Cassava Pizza Crust – AIP

cassava bread loaf

Let’s talk Cassava. My previous post was on Cassava Flatbread. After making this recipe for the second time this week, I felt it was owed a second salute. The recipe for this pizza is exactly the same. No new ingredients, however, I wanted to touch on just how versatile and incredible the Yuka root is (where we get cassava flour) and what dreamy foods you can create with it!

Look at that pizza crust. It is absolutely perfect.

cassava bread loaf 3

Its Gluten Free, Egg Free, Dairy Free, Paleo and AIP compliant, Coconut Free and Fat Free all without taking away from any of the pleasures of a perfectly chewy, stable and dependable pizza crust.

Again, with Cassava, I prefer the cook ahead of time method. Like the glass of wine you will enjoy with this bread (speaking from experience here), it becomes better with age. I enjoy it best once refrigerated. Now that doesn’t mean you cant have a warm piece of bread. Throw a slice in the toaster and lather with your favorite spread, dip it in olive oil and herbs, slice up some raw goats or sheeps cheese on top, maybe add a fresh tomato from the garden, dip in hummus, the possibilities are literally endless! This bread is the perfect vessel for any and all of your culinary creations!

Its practically begging to be utilized.

cassava bread loaf 2

This blog post just keeps on getting better and better (like the said wine and bread above) do you know why? Because this recipe took all of 3 minutes for me to whip up. Less than that actually. With only a handful of ingredients (recipe posted again bellow) it will become a staple in your GF kitchen, I guarantee it!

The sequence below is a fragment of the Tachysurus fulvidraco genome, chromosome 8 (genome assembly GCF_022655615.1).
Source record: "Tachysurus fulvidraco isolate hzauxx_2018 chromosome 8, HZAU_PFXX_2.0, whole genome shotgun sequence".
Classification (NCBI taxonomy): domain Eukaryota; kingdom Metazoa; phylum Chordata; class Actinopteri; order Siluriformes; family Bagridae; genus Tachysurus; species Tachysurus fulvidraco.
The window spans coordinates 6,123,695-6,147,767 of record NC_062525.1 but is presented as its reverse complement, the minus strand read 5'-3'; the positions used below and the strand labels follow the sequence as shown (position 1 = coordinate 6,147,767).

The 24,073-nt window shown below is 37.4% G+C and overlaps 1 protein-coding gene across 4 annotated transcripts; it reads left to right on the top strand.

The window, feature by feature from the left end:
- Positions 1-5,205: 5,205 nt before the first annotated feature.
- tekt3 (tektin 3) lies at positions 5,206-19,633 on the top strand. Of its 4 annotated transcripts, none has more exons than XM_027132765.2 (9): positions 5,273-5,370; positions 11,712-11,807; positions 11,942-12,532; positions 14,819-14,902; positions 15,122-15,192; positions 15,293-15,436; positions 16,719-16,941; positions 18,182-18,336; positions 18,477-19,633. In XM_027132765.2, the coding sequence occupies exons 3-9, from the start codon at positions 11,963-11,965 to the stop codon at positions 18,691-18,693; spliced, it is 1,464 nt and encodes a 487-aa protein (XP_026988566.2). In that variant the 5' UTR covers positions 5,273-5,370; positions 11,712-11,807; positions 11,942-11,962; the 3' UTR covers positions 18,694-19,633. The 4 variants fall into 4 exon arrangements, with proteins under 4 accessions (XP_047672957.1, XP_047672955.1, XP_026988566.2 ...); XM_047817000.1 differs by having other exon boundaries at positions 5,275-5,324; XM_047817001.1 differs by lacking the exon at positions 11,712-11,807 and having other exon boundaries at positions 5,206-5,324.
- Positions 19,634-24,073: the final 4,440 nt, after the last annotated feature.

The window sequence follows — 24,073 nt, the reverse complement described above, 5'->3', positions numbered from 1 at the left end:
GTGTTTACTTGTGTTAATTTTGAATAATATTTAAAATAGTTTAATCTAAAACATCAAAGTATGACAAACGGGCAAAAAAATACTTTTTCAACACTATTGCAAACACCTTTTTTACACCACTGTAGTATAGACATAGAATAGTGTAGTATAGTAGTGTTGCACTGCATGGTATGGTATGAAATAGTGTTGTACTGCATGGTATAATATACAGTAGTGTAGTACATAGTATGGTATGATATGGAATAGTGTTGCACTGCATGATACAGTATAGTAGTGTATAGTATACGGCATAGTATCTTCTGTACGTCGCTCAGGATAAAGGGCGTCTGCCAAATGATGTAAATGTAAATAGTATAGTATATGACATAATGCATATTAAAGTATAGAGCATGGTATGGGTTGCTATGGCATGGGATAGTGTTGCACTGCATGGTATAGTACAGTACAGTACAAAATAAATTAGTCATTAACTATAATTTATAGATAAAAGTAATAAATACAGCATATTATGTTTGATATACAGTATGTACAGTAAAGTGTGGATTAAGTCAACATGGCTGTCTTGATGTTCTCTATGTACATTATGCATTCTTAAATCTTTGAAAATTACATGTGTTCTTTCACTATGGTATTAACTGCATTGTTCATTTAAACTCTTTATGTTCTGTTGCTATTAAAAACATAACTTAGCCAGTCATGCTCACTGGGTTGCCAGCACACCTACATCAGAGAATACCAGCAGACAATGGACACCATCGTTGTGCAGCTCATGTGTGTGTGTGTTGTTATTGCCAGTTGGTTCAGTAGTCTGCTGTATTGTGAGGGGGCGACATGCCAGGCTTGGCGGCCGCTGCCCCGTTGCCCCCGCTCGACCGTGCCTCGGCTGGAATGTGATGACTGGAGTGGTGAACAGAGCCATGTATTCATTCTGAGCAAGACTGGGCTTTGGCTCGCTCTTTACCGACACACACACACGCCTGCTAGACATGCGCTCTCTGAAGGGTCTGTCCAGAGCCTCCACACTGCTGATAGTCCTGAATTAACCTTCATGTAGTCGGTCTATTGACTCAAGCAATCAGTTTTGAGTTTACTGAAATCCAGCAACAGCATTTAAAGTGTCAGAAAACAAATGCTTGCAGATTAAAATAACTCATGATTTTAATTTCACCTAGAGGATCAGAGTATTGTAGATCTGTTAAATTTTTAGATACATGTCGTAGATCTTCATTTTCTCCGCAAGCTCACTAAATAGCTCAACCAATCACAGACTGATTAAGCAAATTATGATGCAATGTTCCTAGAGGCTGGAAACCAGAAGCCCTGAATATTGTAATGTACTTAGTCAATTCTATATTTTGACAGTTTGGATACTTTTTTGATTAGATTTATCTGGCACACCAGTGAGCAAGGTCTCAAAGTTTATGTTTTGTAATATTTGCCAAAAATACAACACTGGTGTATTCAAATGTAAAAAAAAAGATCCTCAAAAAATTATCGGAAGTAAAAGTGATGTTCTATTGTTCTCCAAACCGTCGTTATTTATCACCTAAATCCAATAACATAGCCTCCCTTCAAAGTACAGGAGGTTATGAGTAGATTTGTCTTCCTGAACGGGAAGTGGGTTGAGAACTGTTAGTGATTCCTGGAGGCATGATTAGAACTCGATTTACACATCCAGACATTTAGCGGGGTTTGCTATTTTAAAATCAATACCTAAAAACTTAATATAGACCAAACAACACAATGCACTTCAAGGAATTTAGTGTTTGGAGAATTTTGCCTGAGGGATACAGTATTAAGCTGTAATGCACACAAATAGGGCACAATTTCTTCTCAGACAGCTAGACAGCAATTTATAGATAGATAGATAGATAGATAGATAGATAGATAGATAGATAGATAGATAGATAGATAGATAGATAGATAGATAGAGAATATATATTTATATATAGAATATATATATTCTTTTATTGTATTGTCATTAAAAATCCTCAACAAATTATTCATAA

Some benefits of Cassava flour (not to be confused with tapioca – the starch derived from the Yuka root) are its low Glycemic Index, resulting in the ability to stabilize your blood sugar. This comes in handy for Diabetics or those sensitive to insulin spikes and sugar crashes. It also has saponins, chemical compounds found in many diverse plant species, that can soothe inflammation and balance out your gut microbiology. Cassava contains resistant starch, which is crucial in feeding your good gut bacteria, acting as a prebiotic in your gut. Cassava also contains many B Vitamins, including folate and thiamin as well as minerals such as Iron, Magnesium and Potassium.

Cassava flour is a higher caloric Tuber, I believe to be the highest out there that we know of. Something to take into consideration when you sit down to your family pizza – portion control is still wise and your advantage.

*Note, the Yuka root does contain a toxic compound called linamarin, which can be poisonous if consumed RAW. So please dont sit down to an uncooked Yuka root and eat it like a carrot – cook it first!

I hope you’re inspired to try out this incredible Tuber if you haven’t already. And if you have, I hope your double inspired to get in that kitchen and see what you can do with it!

Bon Appetit!

  • 2 cups Cassava Flour
  • 1 tsp Sea Salt
  • 1 tsp Baking Soda
  • 1/2 tsp Baking Powder
  • 40 grams Beef Gelatin (4 scoops of Vital proteins)
  • 1 TBSP Apple Cider Vinegar
  • 1 1/2 cups Water

Pre-heat your oven to 400 degrees. I let my stone pan pre-heat in the oven to activate the ”not stick”. It adds a beautiful textured bottom to your bread, sealing the bottom instantly. If you dont have a seasoned stone pan, I’d suggest using parchment paper on a cookie sheet, or 9×13” pan.

In a bowl, combine the Cassava Flour, Salt, Baking Soda, Baking Powder gelatin and mix well. Add the water and vinegar.

Evenly distribute the dough into whatever shape/size pan you’re going for. You can use this for a pizza crust, sandwich bread (baked in a single layer on a cookie sheet) or a cake pan to make a tortilla, even in a muffin tin to make mini English muffins!

The thickness of your dough will determine how long it should cook. I’d say at least 30 minutes for a 1 inch thick dough and an additional 10 minutes for every 1/2 inch. You’re looking for golden brown, and cassava is difficult to over bake. When removed from the oven, separate the edges of the dough from the sides of the pan, or if you used the parchment paper method, remove from the pan and allow to cool on a wire rack.

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